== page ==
WOONSOCKET, R.I. — CVS Pharmacy announced Monday that it has completed the rollout of time delay safes in all of its 318 CVS Pharmacy locations in Michigan, including pharmacies located in Target stores. The safes are anticipated to help prevent pharmacy robberies and the diversion of controlled substance narcotic medications by keeping them out of the hands of unauthorized individuals. In addition, the safes are anticipated to help CVS Pharmacy ensure the safety and well-being of its customers and employees.
CVS Pharmacy expects these time delay safes to help deter pharmacy robberies – including those involving opioid medications such as oxycodone and hydrocodone – by electronically delaying the time it takes for pharmacy employees to be able to open the safe. CVS Pharmacy first implemented time delay safes in Indianapolis, a city experiencing at the time a high volume of pharmacy robberies, in 2015. The company saw a 70 percent decline in pharmacy robberies among the Indianapolis stores where the time delay safes had been installed.
“Pharmacy robberies are a challenging issue for every pharmacy and we are committed to doing all we can to reduce the number of incidents in our Michigan stores,” said Betsy Ferguson, senior vice president and deputy counsel, for CVS Health during an event today at a CVS Pharmacy in suburban Detroit. “We have seen that time delay safes, combined with other security policies and procedures in place at our stores, can greatly reduce these incidents and are pleased to roll out this enhanced security measure. These safes will help ensure that our pharmacies remain a safe environment for our patients and colleagues.”
The time delay function cannot be overridden and is designed to serve as a deterrent to would-be pharmacy robbers whose goal is to enter and exit their robbery targets as quickly as possible. All CVS Pharmacy locations with time delay safes display visible signage warning that time delay safes are in use to prevent on-demand access to controlled substance narcotics.
“I am pleased to join CVS Health today in announcing the installation of time delay safes in all of their pharmacies across our state,” said Michigan Attorney General Dana Nessel. “The opioid epidemic has hit Michigan especially hard, as it has so many other states, and our communities are working to fight this growing problem each and every day. An important way to do so is to ensure that medications are kept out of the wrong hands and these safes will help do just that.”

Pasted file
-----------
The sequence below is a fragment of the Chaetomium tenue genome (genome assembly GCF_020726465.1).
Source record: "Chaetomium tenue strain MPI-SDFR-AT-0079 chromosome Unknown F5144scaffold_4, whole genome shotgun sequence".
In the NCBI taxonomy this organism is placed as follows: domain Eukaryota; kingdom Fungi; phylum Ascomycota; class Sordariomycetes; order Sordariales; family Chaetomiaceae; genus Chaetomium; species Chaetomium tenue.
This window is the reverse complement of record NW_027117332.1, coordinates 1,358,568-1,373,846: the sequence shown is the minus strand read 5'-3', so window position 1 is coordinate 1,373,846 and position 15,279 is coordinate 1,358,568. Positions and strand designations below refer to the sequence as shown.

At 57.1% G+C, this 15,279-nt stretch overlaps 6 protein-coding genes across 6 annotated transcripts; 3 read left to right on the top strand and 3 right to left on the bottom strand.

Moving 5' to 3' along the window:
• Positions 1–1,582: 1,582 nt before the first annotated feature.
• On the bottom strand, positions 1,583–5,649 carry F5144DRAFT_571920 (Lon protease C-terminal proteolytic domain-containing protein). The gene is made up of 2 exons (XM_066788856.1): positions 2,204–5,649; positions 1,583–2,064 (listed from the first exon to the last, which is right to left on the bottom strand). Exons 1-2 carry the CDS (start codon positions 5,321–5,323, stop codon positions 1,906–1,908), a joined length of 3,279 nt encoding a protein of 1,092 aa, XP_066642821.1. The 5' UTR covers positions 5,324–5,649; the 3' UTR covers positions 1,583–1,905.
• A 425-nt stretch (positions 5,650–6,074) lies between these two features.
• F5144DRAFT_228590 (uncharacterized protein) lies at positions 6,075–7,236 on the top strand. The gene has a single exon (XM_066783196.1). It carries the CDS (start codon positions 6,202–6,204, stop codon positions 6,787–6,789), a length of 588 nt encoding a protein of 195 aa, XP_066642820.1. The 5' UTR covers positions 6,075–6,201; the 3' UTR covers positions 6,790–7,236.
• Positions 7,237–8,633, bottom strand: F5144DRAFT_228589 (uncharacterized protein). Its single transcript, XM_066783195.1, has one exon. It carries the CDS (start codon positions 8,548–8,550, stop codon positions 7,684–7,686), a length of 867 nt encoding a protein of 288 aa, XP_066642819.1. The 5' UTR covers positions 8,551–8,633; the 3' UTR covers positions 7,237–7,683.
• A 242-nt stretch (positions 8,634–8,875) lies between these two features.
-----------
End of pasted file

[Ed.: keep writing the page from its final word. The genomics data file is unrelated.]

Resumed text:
The implementation of time delay safes across all CVS Pharmacy locations in Michigan are among numerous measures that the company has put in place to help combat prescription drug abuse and misuse in the state. CVS Pharmacy’s commitment to helping prevent and address prescription drug misuse extends to community education, efforts to encourage safe disposal of unused medication and increasing access to the opioid overdose-reversal drug naloxone. The company’s Pharmacists Teach program brings CVS pharmacists to schools across the country to talk to students and parents about the dangers of prescription drug abuse. More than 500,000 students across the country, including over 29,000 in Michigan, have participated in the program.
CVS Health has also completed installation of 16 safe medication disposal units in CVS Pharmacy stores in Michigan, in addition to the 20 units it has donated to Michigan law enforcement agencies. Nationwide, more than 1,100 safe medication disposal units have been installed in CVS Pharmacy locations, adding to the 957 units the company has donated to law enforcement agencies. Through this national effort, the company has collected more than 828,000 pounds, or 376 metric tons of unwanted medication, including more than 15,000 pounds, or nearly 7 metric tons in Michigan alone. Increasing community access to safe medication disposal helps rid homes of unused medications that could otherwise be diverted, abused or contaminate the water supply if disposed of improperly.
Additionally, CVS Pharmacy has worked with 48 states – including Michigan – and Washington, DC to increase access to the opioid overdose-reversal drug naloxone, also known as Narcan. Patients can obtain this potentially life-saving medication, which can reverse the effects of an opioid overdose, without an individual prescription in these states.